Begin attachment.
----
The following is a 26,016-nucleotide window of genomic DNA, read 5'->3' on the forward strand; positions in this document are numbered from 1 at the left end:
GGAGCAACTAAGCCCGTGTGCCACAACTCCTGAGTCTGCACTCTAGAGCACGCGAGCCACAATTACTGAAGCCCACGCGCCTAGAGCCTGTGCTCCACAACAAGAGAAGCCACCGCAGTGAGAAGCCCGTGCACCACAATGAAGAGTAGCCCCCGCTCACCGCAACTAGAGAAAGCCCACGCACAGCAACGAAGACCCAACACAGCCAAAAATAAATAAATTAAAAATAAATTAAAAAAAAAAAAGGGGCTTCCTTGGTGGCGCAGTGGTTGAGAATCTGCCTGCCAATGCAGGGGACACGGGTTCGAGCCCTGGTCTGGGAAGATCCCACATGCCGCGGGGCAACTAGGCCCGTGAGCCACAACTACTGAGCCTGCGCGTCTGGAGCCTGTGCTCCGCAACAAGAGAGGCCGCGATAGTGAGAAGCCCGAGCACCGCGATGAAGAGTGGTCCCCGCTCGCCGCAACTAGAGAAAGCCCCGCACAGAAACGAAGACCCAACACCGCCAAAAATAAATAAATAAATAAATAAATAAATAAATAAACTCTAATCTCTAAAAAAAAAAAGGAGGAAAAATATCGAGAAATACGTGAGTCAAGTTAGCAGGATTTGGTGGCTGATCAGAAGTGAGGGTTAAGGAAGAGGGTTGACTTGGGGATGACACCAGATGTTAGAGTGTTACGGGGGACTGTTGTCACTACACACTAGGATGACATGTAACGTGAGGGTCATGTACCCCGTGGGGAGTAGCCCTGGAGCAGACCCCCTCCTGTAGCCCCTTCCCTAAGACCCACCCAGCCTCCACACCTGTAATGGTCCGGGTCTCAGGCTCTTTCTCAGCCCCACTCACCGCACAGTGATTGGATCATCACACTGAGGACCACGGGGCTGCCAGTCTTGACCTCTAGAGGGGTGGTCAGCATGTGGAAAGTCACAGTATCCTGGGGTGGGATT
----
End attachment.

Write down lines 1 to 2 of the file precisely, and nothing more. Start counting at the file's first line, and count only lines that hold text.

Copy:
The following is a 26,016-nucleotide window of genomic DNA, read 5'->3' on the forward strand; positions in this document are numbered from 1 at the left end:
GGAGCAACTAAGCCCGTGTGCCACAACTCCTGAGTCTGCACTCTAGAGCACGCGAGCCACAATTACTGAAGCCCACGCGCCTAGAGCCTGTGCTCCACAACAAGAGAAGCCACCGCAGTGAGAAGCCCGTGCACCACAATGAAGAGTAGCCCCCGCTCACCGCAACTAGAGAAAGCCCACGCACAGCAACGAAGACCCAACACAGCCAAAAATAAATAAATTAAAAATAAATTAAAAAAAAAAAAGGGGCTTCCTTGGTGGCGCAGTGGTTGAGAATCTGCCTGCCAATGCAGGGGACACGGGTTCGAGCCCTGGTCTGGGAAGATCCCACATGCCGCGGGGCAACTAGGCCCGTGAGCCACAACTACTGAGCCTGCGCGTCTGGAGCCTGTGCTCCGCAACAAGAGAGGCCGCGATAGTGAGAAGCCCGAGCACCGCGATGAAGAGTGGTCCCCGCTCGCCGCAACTAGAGAAAGCCCCGCACAGAAACGAAGACCCAACACCGCCAAAAATAAATAAATAAATAAATAAATAAATAAATAAACTCTAATCTCTAAAAAAAAAAAGGAGGAAAAATATCGAGAAATACGTGAGTCAAGTTAGCAGGATTTGGTGGCTGATCAGAAGTGAGGGTTAAGGAAGAGGGTTGACTTGGGGATGACACCAGATGTTAGAGTGTTACGGGGGACTGTTGTCACTACACACTAGGATGACATGTAACGTGAGGGTCATGTACCCCGTGGGGAGTAGCCCTGGAGCAGACCCCCTCCTGTAGCCCCTTCCCTAAGACCCACCCAGCCTCCACACCTGTAATGGTCCGGGTCTCAGGCTCTTTCTCAGCCCCACTCACCGCACAGTGATTGGATCATCACACTGAGGACCACGGGGCTGCCAGTCTTGACCTCTAGAGGGGTGGTCAGCATGTGGAAAGTCACAGTATCCTGGGGTGGGATT